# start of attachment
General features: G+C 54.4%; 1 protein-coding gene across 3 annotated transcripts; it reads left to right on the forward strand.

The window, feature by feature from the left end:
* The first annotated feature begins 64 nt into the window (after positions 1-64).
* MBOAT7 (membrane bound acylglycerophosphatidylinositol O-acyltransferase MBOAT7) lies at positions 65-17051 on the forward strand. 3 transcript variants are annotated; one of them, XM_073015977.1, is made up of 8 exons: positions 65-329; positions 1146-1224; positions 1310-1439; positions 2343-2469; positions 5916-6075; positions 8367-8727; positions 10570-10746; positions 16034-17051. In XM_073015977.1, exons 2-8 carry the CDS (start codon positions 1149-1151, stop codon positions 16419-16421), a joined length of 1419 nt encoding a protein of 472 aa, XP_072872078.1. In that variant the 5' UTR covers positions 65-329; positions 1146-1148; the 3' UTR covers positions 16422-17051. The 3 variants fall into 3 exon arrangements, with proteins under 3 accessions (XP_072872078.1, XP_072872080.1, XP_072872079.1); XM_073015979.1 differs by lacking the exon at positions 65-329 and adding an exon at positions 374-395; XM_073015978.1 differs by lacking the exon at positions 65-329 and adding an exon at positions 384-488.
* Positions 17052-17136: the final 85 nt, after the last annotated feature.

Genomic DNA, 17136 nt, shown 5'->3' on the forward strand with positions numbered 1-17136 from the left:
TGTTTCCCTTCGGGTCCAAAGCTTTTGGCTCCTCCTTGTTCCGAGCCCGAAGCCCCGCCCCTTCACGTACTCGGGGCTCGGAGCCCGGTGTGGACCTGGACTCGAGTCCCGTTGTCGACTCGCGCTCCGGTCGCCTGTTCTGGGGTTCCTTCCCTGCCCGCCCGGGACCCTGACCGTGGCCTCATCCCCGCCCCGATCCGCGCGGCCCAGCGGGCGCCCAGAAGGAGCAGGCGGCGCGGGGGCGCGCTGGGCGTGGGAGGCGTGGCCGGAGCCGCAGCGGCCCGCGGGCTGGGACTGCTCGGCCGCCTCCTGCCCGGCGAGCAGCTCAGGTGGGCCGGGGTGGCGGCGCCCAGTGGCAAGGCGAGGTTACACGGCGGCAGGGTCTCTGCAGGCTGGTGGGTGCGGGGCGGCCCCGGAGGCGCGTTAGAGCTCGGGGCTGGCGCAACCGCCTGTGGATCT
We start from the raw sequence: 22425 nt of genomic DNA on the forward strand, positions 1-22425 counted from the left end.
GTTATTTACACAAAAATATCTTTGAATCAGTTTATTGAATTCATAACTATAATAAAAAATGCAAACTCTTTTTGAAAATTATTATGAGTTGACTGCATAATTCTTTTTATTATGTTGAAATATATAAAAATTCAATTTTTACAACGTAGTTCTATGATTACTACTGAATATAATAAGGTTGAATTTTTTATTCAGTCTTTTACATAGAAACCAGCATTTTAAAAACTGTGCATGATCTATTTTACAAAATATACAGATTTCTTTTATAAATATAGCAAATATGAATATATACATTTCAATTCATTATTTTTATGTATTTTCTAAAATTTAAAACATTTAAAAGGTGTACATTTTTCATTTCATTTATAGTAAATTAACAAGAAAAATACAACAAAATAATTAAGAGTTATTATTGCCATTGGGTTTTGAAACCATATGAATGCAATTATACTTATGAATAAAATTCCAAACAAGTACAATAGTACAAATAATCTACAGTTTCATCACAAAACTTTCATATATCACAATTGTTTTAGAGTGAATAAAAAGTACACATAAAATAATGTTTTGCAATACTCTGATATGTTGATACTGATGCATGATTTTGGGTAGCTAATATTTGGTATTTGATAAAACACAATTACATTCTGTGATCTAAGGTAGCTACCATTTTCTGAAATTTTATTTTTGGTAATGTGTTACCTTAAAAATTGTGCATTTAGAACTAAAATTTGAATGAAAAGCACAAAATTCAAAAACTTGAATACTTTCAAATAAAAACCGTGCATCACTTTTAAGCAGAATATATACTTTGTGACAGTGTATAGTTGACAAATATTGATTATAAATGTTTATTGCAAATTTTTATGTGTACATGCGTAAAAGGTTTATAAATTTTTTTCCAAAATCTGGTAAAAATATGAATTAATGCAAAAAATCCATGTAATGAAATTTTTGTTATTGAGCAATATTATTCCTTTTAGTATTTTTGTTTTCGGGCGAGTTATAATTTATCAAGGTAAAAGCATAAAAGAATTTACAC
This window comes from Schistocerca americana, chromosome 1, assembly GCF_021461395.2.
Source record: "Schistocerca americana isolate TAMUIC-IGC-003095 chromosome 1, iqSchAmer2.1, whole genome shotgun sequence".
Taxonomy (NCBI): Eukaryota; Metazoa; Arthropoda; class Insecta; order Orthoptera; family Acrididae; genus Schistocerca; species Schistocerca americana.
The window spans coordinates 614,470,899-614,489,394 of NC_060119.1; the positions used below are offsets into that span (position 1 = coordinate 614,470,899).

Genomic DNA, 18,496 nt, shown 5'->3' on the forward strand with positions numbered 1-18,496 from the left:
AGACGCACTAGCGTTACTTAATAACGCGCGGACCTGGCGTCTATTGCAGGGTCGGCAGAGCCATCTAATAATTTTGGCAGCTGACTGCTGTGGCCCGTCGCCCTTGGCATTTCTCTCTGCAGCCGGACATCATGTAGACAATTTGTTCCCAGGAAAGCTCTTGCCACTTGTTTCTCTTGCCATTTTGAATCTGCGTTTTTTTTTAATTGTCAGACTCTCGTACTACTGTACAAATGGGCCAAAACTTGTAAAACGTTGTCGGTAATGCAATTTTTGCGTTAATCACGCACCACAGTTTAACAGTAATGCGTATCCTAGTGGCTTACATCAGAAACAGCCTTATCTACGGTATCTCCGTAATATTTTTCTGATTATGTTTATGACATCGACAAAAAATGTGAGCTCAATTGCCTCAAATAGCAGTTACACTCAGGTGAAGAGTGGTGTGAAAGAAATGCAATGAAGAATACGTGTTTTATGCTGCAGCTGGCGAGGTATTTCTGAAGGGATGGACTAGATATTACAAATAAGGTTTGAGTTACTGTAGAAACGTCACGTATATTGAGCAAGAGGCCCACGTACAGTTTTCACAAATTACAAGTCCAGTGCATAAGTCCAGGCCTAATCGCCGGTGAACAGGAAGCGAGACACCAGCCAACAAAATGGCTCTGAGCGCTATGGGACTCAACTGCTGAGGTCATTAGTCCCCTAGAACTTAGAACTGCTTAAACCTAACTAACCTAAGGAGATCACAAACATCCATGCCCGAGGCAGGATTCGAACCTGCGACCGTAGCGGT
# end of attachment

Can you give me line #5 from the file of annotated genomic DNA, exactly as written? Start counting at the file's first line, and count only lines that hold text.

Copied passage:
* Positions 17052-17136: the final 85 nt, after the last annotated feature.